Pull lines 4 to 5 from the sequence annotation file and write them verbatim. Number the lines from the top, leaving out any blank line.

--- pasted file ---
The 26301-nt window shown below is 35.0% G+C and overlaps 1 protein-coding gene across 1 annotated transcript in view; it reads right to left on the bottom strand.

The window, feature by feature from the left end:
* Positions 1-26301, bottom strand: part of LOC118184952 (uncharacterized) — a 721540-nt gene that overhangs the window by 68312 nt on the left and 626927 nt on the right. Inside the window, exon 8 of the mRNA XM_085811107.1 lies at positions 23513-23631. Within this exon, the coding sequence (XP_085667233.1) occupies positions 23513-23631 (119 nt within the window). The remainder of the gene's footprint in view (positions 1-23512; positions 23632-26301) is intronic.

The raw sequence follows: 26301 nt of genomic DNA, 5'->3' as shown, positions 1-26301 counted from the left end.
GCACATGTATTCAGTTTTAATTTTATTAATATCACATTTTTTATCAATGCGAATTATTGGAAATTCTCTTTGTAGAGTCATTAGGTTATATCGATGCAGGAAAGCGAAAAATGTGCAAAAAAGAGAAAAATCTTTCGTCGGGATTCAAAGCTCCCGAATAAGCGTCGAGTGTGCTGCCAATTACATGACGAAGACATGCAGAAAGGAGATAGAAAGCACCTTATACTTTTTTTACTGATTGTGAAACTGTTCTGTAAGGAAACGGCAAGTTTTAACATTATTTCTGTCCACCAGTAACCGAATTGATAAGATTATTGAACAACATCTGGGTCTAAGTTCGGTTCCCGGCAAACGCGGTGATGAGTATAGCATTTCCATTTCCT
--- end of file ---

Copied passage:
The raw sequence follows: 26301 nt of genomic DNA, 5'->3' as shown, positions 1-26301 counted from the left end.
GCACATGTATTCAGTTTTAATTTTATTAATATCACATTTTTTATCAATGCGAATTATTGGAAATTCTCTTTGTAGAGTCATTAGGTTATATCGATGCAGGAAAGCGAAAAATGTGCAAAAAAGAGAAAAATCTTTCGTCGGGATTCAAAGCTCCCGAATAAGCGTCGAGTGTGCTGCCAATTACATGACGAAGACATGCAGAAAGGAGATAGAAAGCACCTTATACTTTTTTTACTGATTGTGAAACTGTTCTGTAAGGAAACGGCAAGTTTTAACATTATTTCTGTCCACCAGTAACCGAATTGATAAGATTATTGAACAACATCTGGGTCTAAGTTCGGTTCCCGGCAAACGCGGTGATGAGTATAGCATTTCCATTTCCT